Wednesday, September 17, 2008

Fringe 1.02: The Same Old Story

Last week I had a lot going on, and with my husband being away and not getting any other help, I found myself up late every night cleaning, getting my daughter's things ready for school the next day, getting my son's things ready for the nanny the next day, and then waking up at 5:20 because my son was teething and decided that's the new "up time," as my daughter would put it.

Needless to say, this week I am exhausted.

So last night I finished up the work I was doing on the Lost book (something I thought I would finish on Sunday but instead took me Sunday, Monday night, and Tuesday night) and came down to grab one thing and then go to bed. The TV had been left on, and the PVR clicked in to record Fringe. I stood in the kitchen, which faces the living room, and watched the opening sequence of the woman, the race to the hospital, and the... thing. And by the time the opening credits started, I was already out of the kitchen, butt firmly planted on couch, and I didn't move for the rest of the show.

I thought last night's episode was even better than the first. We didn't have to worry about all that exposition this time, and instead got to focus on a fascinating corner of science: rapid mitosis. How could a woman get pregnant, grow the baby to full term, give birth, and have the baby age to an 80-year-old man, all within about an hour? If JJ Abrams is to be believed (he says that all science seen on the show is real and currently studied) then apparently it could happen... theoretically, as Walter would say.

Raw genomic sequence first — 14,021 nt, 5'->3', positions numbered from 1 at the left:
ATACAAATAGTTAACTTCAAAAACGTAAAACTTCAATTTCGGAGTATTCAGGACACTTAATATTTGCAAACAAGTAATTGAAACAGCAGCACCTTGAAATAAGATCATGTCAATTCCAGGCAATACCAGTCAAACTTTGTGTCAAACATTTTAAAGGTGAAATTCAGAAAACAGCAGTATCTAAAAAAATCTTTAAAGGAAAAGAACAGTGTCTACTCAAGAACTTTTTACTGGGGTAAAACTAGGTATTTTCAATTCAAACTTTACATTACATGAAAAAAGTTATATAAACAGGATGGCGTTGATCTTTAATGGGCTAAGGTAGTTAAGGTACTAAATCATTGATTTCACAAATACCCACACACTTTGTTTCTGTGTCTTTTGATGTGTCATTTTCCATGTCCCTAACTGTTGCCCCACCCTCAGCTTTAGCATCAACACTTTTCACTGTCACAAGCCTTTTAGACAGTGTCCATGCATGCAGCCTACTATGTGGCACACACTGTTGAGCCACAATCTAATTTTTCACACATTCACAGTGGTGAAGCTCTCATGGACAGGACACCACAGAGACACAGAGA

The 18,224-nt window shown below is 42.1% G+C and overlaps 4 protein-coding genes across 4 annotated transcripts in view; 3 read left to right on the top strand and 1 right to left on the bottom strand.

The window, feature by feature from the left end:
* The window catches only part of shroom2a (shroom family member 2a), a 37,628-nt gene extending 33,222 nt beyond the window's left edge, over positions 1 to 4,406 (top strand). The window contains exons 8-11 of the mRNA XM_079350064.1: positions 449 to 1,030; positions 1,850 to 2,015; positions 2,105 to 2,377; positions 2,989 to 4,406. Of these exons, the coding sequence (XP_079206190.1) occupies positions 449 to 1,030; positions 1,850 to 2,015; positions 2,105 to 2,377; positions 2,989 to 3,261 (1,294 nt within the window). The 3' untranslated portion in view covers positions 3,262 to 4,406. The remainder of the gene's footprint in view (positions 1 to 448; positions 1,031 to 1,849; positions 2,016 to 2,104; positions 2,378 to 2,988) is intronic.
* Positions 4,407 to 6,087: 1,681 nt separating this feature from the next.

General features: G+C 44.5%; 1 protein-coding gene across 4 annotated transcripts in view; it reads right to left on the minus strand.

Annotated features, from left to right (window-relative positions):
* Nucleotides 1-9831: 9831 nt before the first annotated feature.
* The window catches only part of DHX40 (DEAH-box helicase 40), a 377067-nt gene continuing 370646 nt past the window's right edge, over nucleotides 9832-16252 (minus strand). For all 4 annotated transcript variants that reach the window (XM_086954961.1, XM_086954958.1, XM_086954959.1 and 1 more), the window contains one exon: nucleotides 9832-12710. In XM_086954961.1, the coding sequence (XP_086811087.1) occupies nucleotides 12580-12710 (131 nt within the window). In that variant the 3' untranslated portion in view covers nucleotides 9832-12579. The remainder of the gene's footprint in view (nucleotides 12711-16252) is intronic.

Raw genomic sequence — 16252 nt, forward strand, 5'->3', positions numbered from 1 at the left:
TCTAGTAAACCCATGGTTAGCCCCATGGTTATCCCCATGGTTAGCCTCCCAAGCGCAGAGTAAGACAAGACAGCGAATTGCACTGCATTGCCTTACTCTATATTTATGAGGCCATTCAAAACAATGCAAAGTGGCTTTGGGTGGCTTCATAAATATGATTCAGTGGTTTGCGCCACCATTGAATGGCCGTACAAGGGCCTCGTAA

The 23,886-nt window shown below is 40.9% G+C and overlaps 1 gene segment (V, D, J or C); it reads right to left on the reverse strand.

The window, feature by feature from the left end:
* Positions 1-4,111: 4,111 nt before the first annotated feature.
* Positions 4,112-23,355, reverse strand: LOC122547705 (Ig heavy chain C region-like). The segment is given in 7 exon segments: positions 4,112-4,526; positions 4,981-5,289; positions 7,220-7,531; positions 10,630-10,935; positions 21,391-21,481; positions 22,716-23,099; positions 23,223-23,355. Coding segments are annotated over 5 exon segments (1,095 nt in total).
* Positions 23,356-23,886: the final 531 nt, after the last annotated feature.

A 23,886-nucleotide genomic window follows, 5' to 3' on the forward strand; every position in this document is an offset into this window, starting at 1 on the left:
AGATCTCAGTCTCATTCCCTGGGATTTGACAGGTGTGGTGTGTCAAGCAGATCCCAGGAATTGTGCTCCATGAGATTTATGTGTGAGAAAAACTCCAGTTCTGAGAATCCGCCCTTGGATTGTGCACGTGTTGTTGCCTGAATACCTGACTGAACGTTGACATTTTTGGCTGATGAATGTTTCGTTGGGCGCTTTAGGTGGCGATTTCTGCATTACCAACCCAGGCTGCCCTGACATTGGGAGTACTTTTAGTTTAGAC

While I'm not watching this show as closely as I am Lost when it's on, I'm already intrigued enough to be looking around to see if I'm missing anything or if there are any clues. I'm assuming Jabrams is putting a lot of things in there for us to find... At the end, where you see the three bodies, are those clones of Christopher? Could there be other rapidly aging men around? I noticed when Walter was trying to put himself to sleep he was reciting the Fibonacci sequence, something that came up on Alias and was only really on Lost insofar as a mention in The Lost Experience.

There was one cut back from a commercial break where you could see someone has pasted the letters to spell VOCES VIDEO on a one-way sign outside the building. I wonder if that's a clue? Or maybe it's a subtle way of mentioning two of the five senses that will help Olivia on her search. Voces means voices, so she must listen, and video refers to seeing, so she must look.

I'm still liking Joshua Jackson a lot, his laid-back, rather annoyed persona where he keeps a monotone when he talks and pretends to be aloof, but when he is able to help out or finds something important, you can sense the excitement in him.

I'm assuming Claus Penrose will be playing a larger role in upcoming episodes.

What did you think about it? Better than the first week? Did you catch any Easter eggs?

12 comments:

Brian Douglas said...

As to rapid growth, I have two (well three if you count "of") words to add: conservation of mass.

Btw, am I the only one concerned that Walter will become an expert on EVERYTHING?

amy said...

I have it all figured out:

It is really Olivia on Page 47.

And Peter is part of Project Christmas.

And Walter is the Mad Scientist version of Jack Bristow.

:)

Nikki Stafford said...

Ah! And the ISLAND is actually Walter's brain! [smacks forehead] It all makes sense now!!! Thanks, Amy!! :-D